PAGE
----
We are called to be fishers of men, to reach people and share the love of God with them. Let’s get busying fishing!
Scripture: John 13:1-17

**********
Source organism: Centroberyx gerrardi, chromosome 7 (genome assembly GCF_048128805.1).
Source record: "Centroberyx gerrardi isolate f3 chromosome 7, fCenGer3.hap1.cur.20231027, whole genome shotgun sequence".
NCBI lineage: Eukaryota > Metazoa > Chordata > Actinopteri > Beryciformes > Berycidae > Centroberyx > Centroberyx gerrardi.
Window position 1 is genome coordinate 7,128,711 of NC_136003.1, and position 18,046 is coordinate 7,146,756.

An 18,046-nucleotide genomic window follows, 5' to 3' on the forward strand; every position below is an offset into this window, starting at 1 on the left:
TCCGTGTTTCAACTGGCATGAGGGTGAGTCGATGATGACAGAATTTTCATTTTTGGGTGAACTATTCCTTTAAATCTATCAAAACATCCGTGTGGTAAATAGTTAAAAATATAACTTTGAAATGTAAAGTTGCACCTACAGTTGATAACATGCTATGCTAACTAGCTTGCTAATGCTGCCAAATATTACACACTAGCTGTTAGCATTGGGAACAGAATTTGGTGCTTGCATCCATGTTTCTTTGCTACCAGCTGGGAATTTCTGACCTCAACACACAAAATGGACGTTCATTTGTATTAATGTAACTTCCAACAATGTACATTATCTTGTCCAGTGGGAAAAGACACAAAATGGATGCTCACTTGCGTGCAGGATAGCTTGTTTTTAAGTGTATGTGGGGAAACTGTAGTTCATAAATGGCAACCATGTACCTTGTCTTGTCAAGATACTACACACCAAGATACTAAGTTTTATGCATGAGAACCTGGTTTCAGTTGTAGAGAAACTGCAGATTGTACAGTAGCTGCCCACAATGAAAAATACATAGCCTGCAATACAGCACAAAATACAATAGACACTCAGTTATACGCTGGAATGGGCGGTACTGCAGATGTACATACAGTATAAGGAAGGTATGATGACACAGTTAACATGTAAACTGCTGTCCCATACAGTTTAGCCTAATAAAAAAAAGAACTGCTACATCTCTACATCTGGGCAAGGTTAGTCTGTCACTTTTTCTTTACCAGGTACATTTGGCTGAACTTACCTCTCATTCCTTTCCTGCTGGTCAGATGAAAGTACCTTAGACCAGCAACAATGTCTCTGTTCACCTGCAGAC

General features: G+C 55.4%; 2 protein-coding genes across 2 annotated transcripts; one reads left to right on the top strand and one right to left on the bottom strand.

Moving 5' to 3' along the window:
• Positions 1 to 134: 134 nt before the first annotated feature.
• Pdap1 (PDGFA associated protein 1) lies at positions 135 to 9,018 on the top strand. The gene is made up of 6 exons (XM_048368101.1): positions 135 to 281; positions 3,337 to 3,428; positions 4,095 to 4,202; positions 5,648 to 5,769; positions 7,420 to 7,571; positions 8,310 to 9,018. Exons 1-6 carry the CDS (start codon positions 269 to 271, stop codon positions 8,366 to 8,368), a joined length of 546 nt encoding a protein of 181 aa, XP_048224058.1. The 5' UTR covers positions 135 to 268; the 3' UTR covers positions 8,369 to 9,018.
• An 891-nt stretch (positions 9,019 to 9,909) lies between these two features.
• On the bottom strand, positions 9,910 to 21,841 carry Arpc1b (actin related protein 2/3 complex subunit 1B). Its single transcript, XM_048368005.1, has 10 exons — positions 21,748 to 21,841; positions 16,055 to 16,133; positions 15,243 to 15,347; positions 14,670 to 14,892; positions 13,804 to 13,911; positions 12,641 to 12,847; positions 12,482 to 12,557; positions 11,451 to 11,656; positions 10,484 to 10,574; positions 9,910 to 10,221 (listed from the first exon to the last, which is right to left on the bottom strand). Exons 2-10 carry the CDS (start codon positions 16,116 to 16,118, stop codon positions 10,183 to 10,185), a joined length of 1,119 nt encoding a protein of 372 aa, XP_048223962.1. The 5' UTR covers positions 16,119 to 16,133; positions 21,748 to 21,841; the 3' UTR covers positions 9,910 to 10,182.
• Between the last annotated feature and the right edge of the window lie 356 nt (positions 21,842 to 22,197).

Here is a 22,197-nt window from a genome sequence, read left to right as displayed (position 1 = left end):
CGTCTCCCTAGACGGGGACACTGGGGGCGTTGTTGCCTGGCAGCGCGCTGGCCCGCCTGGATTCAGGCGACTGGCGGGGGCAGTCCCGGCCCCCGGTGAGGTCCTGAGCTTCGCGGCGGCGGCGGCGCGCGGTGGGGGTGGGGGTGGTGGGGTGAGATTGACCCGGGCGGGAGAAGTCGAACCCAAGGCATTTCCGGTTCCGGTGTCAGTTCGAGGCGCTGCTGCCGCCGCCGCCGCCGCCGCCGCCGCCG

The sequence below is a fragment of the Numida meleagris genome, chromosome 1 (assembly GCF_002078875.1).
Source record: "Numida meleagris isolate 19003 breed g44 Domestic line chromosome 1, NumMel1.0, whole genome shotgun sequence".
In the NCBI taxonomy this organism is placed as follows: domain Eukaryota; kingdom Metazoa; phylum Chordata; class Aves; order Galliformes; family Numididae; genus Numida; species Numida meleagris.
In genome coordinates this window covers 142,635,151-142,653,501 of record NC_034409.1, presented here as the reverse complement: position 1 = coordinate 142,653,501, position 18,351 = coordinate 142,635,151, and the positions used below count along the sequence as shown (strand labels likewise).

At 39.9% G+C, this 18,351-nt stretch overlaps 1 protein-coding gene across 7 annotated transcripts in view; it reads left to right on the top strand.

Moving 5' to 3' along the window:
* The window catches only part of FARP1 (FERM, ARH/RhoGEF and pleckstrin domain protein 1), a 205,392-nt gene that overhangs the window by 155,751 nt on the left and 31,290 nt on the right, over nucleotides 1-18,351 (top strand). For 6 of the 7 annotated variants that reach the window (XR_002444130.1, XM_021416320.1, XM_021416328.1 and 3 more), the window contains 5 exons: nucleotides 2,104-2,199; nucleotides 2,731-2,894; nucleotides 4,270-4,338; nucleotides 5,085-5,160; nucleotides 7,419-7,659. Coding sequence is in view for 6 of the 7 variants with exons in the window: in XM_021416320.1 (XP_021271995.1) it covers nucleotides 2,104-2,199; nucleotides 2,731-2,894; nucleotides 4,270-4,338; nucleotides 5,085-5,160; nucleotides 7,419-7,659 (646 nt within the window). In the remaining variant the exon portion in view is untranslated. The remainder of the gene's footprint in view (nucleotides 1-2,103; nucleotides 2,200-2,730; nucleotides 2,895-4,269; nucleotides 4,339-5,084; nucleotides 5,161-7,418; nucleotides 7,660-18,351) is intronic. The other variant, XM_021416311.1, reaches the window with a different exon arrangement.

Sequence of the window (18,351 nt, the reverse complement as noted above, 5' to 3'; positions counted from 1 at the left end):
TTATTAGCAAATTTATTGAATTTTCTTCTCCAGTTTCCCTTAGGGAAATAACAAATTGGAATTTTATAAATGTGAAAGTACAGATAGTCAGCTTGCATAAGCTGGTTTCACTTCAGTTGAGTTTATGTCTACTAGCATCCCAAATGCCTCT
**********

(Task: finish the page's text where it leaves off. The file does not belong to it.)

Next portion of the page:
Tonight we will be looking at the start of the upper room discourse Jesus has with His disciples the day before He would be crucified. Last week we looked at the conclusion of this discourse in John 16:33, in which Jesus tells us we will have tribulations in life but we can face life with peace and courage. The reason we can have this peace and courage is the teaching Jesus shared with the disciples and leaves for us in chapters 13-16.